Teton Raptor Center's Port-O-Potty Owl Project, affectionately known as the “Poo-Poo Project” uses special protective screens to keep raptors from getting stuck within vent pipes found on vault toilets.
Cavity nesters, or animals that prefer dark, narrow spaces for nesting and roosting, get trapped in vertical open pipes such as ventilation pipes, claim stakes, and chimneys. Vault toilets, the self-contained restrooms found in many of America’s wilderness areas, feature vertical ventilation pipes that mimic the natural cavities preferred by various bird species for nesting and roosting.
In 2010, Teton Raptor Center (TRC), with the support of a 1% for the Tetons grant, initiated a community-driven project to install 100 screens on the ventilation pipes of vault toilets throughout Grand Teton National Park, as well as the Bridger-Teton and Caribou-Targhee National Forests.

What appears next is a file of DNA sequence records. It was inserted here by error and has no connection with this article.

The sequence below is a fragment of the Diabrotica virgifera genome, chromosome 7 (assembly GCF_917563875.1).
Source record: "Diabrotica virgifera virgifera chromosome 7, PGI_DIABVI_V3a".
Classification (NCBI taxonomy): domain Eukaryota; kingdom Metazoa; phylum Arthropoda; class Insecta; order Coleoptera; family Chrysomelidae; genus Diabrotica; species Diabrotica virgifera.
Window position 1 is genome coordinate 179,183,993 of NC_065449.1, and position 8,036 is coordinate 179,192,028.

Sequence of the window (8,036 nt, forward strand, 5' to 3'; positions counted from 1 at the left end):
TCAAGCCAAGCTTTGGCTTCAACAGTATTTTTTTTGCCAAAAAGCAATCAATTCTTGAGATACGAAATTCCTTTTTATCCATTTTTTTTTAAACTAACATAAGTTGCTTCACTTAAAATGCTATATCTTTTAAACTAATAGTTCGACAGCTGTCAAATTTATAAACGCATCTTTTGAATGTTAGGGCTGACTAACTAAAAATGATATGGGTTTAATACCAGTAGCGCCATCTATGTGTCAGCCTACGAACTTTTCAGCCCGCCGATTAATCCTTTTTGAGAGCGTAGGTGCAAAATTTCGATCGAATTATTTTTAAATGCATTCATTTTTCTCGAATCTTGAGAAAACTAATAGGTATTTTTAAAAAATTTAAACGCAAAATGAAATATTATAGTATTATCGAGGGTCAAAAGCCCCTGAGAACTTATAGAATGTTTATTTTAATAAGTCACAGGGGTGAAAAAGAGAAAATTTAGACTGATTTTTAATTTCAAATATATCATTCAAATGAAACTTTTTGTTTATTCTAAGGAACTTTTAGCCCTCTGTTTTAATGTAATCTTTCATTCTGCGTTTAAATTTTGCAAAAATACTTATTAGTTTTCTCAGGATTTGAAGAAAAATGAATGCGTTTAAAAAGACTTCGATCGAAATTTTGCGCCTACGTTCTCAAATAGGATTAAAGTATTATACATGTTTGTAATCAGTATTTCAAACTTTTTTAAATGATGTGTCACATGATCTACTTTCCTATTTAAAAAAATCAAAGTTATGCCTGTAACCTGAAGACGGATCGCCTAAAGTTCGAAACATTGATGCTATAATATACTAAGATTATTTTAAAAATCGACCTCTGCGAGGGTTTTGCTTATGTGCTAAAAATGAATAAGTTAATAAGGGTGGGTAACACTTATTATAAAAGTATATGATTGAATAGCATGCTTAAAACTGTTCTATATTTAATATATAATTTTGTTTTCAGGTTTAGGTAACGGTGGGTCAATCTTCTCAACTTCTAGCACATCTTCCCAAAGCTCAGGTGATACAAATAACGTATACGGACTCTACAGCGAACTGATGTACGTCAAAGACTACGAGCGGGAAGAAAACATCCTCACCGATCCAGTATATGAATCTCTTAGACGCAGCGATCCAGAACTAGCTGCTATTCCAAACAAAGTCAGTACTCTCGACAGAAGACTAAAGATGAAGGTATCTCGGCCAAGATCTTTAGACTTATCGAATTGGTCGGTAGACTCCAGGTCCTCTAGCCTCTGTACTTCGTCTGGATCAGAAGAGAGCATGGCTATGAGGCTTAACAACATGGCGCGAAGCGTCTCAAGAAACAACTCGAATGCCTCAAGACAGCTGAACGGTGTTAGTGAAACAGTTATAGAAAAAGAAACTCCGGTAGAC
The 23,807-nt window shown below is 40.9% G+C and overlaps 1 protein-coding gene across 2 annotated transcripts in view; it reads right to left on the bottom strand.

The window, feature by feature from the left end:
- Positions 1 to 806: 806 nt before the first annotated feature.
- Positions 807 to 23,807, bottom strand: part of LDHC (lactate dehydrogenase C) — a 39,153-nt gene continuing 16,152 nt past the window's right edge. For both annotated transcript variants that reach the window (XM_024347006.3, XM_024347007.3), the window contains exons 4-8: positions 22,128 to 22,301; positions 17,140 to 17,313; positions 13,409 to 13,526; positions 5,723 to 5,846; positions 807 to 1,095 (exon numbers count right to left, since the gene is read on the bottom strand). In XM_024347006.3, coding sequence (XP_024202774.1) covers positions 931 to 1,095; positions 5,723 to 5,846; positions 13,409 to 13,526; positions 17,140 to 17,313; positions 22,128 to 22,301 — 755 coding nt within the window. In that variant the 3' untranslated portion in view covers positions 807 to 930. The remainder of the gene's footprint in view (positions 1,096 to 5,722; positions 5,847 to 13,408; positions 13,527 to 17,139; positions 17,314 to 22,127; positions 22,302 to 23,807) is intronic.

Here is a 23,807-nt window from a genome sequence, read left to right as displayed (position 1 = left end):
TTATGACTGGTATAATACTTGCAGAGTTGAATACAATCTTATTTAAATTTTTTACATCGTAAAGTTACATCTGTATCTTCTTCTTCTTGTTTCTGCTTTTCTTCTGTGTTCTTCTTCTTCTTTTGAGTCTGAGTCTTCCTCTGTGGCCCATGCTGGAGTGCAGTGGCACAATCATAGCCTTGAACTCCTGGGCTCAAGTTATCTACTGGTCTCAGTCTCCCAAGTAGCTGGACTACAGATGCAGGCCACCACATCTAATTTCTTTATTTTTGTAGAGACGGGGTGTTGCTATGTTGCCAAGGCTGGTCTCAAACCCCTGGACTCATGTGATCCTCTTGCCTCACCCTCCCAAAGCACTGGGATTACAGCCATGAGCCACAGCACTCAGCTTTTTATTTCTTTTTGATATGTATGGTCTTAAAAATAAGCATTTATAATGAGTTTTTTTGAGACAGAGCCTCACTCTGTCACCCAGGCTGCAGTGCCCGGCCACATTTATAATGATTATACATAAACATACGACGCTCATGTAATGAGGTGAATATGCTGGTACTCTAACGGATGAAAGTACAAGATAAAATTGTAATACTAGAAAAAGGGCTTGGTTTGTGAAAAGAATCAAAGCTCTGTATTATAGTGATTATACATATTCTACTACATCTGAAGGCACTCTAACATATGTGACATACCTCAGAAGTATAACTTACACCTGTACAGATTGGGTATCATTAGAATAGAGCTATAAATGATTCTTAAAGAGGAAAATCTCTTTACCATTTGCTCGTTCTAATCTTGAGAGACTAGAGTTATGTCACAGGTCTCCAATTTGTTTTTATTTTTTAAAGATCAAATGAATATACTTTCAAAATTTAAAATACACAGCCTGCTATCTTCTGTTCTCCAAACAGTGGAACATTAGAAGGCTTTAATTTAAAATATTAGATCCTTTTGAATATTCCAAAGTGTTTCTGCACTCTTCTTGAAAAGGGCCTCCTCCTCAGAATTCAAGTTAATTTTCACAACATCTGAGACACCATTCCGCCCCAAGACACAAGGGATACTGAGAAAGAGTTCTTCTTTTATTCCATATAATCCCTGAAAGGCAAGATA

Since the pilot project, TRC developed a special screen design to mitigate wildlife entrapment that could be distributed at a price up to 70% less than other screens available.
In March 2014, Teton Raptor Center was awarded the “Wings Across the Americas Award for Habitat and Partnership" from the U.S. Forest Service in recognition of the conservation impact of the Poo-Poo Project. And last year, this once-localized initiative is now celebrating having sold more than 5,000 screens. The screens can be found throughout 15 states, from Alaska to Texas.
“We are proud of the success of the Poo-Poo Project, made possible through support from 1% for the Tetons. This project is a model for the innovative solutions that Teton Raptor Center endeavors to pursue to help protect the wildlife we love. While we’ve hit the 5,000-mark for caps sold, we know there’s so much work left to do to elevate awareness and understanding of the hazards of open pipes on both public and private lands.” -Amy McCarthy, Executive Director of the Teton Raptor Center